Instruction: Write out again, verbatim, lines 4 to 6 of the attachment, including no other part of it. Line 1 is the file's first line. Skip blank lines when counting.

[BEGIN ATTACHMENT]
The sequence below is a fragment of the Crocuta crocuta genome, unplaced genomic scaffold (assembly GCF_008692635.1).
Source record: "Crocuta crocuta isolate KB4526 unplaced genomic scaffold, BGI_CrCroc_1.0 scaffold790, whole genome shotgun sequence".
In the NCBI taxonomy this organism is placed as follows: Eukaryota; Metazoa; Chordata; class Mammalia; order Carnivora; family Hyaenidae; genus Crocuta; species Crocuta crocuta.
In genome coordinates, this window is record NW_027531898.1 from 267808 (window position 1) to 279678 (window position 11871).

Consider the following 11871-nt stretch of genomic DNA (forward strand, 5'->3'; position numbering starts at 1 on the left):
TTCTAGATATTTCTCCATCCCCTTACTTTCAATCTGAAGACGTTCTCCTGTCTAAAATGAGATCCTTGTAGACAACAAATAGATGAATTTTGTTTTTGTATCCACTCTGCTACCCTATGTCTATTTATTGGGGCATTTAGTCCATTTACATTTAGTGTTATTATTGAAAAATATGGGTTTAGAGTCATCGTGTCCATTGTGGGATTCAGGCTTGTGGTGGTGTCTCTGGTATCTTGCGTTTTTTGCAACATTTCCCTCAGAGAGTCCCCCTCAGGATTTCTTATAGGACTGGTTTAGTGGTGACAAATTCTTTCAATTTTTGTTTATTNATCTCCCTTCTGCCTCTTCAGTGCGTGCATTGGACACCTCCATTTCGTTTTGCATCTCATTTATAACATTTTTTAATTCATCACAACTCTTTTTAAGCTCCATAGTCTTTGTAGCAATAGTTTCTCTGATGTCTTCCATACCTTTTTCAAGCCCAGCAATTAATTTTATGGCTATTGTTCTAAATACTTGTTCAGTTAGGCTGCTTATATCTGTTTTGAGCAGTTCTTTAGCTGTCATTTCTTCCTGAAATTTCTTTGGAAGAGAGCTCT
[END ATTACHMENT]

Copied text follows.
In genome coordinates, this window is record NW_027531898.1 from 267808 (window position 1) to 279678 (window position 11871).

Consider the following 11871-nt stretch of genomic DNA (forward strand, 5'->3'; position numbering starts at 1 on the left):
TTCTAGATATTTCTCCATCCCCTTACTTTCAATCTGAAGACGTTCTCCTGTCTAAAATGAGATCCTTGTAGACAACAAATAGATGAATTTTGTTTTTGTATCCACTCTGCTACCCTATGTCTATTTATTGGGGCATTTAGTCCATTTACATTTAGTGTTATTATTGAAAAATATGGGTTTAGAGTCATCGTGTCCATTGTGGGATTCAGGCTTGTGGTGGTGTCTCTGGTATCTTGCGTTTTTTGCAACATTTCCCTCAGAGAGTCCCCCTCAGGATTTCTTATAGGACTGGTTTAGTGGTGACAAATTCTTTCAATTTTTGTTTATTNATCTCCCTTCTGCCTCTTCAGTGCGTGCATTGGACACCTCCATTTCGTTTTGCATCTCATTTATAACATTTTTTAATTCATCACAACTCTTTTTAAGCTCCATAGTCTTTGTAGCAATAGTTTCTCTGATGTCTTCCATACCTTTTTCAAGCCCAGCAATTAATTTTATGGCTATTGTTCTAAATACTTGTTCAGTTAGGCTGCTTATATCTGTTTTGAGCAGTTCTTTAGCTGTCATTTCTTCCTGAAATTTCTTTGGAAGAGAGCTCT